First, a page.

W3C home > Mailing lists > Public > www-html@w3.org > March 2007

Re: Control Text-file Embedding in HTML-docs

From: Shane McCarron <shane@aptest.com>
Date: Sat, 31 Mar 2007 11:26:53 -0500
Message-ID: <460E8BCD.1060703@aptest.com>
To: tina@greytower.net
CC: www-html@w3.org

Tina Holmboe wrote:
>   XHTML 2 gives the power to split entire paragraphs of text out, and
>   I'm damned if I can see how good alternatives will be provided without
>   including /exactly/ the same content in the document itself.
I suspect I have exacerbated the problem here by using a poor example.  
The intent of a universal @src is not really so you end up duplicating 
fallback content for paragraphs.  Obviously you *could* do this, but 
just because you *can* do a thing does not mean you *should* do a thing. 

The intent of @src is to couple it with its associated attributes 
@srctype and @encoding to provide for a general purpose fallback 
mechanism.  I suppose it could be argued that this is generalism run 
amok, but...  at the core of this generalization is the assertion from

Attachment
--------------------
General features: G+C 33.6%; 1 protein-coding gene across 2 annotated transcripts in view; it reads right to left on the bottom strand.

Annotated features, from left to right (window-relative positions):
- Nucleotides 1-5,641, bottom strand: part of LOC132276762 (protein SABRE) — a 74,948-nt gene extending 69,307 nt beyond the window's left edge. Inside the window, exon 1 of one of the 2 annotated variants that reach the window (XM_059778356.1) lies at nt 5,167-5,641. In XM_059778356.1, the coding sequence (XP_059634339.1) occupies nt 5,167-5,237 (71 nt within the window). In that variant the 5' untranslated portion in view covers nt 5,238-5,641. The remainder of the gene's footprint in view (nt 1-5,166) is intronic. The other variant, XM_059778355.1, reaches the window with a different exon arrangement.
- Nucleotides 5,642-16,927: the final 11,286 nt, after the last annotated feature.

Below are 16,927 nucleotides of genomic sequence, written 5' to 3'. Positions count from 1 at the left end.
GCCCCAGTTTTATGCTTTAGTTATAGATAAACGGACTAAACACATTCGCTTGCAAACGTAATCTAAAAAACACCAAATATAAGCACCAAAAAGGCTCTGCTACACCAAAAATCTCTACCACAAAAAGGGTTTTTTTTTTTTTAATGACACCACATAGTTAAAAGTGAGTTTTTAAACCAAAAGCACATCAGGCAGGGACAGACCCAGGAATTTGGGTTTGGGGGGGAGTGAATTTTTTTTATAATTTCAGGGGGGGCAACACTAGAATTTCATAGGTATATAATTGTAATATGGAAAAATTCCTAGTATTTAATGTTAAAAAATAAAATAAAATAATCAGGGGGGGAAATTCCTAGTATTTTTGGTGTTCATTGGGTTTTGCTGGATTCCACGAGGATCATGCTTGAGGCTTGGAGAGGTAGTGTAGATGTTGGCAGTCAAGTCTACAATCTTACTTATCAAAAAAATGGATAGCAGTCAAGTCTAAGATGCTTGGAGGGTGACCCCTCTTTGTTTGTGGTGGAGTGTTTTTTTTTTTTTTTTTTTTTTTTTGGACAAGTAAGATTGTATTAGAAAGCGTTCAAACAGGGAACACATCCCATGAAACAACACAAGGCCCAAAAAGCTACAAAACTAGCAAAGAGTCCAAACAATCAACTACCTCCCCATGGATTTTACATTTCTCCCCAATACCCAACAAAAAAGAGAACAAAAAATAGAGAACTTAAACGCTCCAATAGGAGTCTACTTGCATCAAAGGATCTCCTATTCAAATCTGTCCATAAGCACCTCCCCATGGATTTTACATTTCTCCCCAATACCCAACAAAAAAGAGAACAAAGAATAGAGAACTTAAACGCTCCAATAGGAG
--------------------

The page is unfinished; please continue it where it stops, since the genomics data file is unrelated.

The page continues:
the I18N community and the accessibility community that @longdesc from 
HTML 4 / XHTML 1.* is inadequate.   There needs to be a way to provide 
rich descriptive content in appropriate formats; where the formats 
selected based upon what the author has offered and what the consumer 
can handle. 

The HTML 4 object element was a start at addressing this issue, but had 
some shortcomings and was not felt to be sufficiently generalized nor 
sufficiently semantically rich.  By exposing these attributes and their 
behavior everywhere, the content author can have very fine grained 
control over what gets delivered.

And, just to be clear, this is NOT frames.  It is more like IMG with 
fallback behavior.  If you want to see the future of frames, check out 
the xframes spec.  I know the current draft is over a year old, but it 
is still on the list of (X)HTML Working Group tasks.

Shane P. McCarron                          Phone: +1 763 786-8160 x120
Managing Director                            Fax: +1 763 786-8180
ApTest Minnesota                            Inet: shane@aptest.com
Received on Saturday, 31 March 2007 16:27:10 UTC

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